fence along U.S.-Mexican border shortsighted

Home Forums Everything Else fence along U.S.-Mexican border shortsighted

This topic contains 5 replies, has 3 voices, and was last updated by  XC 8 years, 8 months ago.

Viewing 6 posts - 1 through 6 (of 6 total)
  • Author
    Posts
  • #1449

    weather
    Member

    Mexican cardinal calls fence along U.S.-Mexican border shortsighted
    <img src=” title=”Neutral” />
    By Cindy Wooden
    Catholic News Service

    VATICAN CITY (CNS) — Building a fence along the U.S.-Mexican border is a shortsighted move that may hurt the U.S. economy and shows a serious lack of respect for the dignity of Mexican workers, said a Vatican official.

    “This wall, together with the fact that this border is patrolled by thousands of armed men ready to shoot on sight those who try to cross it, certainly is not respectful of the dignity of the human person,” said Mexican Cardinal Javier Lozano Barragan.

    The cardinal, president of the Pontifical Council for Health Care Ministry, spoke about the fence in an Oct. 29 interview with Avvenire, the Italian Catholic daily newspaper.

    President George W. Bush signed a bill Oct. 26 authorizing construction of the fence along a total of 700 miles of the U.S.-Mexican border.

    Cardinal Lozano told Avvenire the bill’s passage and signing were a sign of a “lack of intelligence” in U.S. efforts to find solutions to its border problems as well as a lack of political courage to take a moral stand just before the November elections.

    He said the fence is unlikely to stop illegal entry into the United States, but is likely to lead people “to try to cross the border in increasingly risky ways or by putting themselves into the hands of unscrupulous traffickers.”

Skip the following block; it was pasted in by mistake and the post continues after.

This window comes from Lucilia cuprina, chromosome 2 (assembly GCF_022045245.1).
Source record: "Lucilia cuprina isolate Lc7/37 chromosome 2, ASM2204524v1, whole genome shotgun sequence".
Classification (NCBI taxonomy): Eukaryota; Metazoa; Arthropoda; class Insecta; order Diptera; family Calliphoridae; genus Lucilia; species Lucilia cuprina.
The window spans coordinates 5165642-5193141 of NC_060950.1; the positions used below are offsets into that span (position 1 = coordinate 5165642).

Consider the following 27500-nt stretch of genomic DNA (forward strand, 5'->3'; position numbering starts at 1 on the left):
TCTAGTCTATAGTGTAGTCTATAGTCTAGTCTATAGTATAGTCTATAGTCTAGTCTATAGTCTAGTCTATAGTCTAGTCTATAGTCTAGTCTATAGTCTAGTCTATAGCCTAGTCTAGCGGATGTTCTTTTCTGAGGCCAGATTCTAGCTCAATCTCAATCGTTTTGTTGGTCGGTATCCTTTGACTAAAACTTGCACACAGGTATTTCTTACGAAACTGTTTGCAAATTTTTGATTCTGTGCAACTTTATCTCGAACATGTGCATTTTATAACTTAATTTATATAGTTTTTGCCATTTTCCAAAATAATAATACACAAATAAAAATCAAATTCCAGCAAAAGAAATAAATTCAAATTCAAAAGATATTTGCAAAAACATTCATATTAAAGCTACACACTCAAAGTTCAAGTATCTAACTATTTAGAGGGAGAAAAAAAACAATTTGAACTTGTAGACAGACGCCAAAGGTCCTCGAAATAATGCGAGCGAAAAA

In addition, the cardinal said, “from an economic point of view, it does not seem to me to be a very farsighted choice.”

    The millions of dollars that Mexicans working in the United States send home to their families is essential for their survival and for the Mexican economy, he said.

    And if they can afford to send so much home, “how much greater is the profit earned by their bosses” in the United States? the cardinal asked.

    “Does it make sense for the United States to kill this goose that lays golden eggs, which objectively is what the phenomenon of immigration is doing?” he asked.

    Cardinal Lozano told Avvenire that Pope Benedict XVI had spoken on other occasions about the need to build bridges, not walls.

    Walls and fences, he said, are not the solution, “not along the border between Mexico and the United States, not in the Holy Land, not anywhere. Let us hope that they meet the same end as the Berlin Wall did.”
    http://www.catholicnews.com/data/storie … 606169.htm

    #7283

    XC
    Member

    It is shortsighted, in the sense that it’s about a third as long a fence as it needs to be (and no funds have actually been allocated for its construction).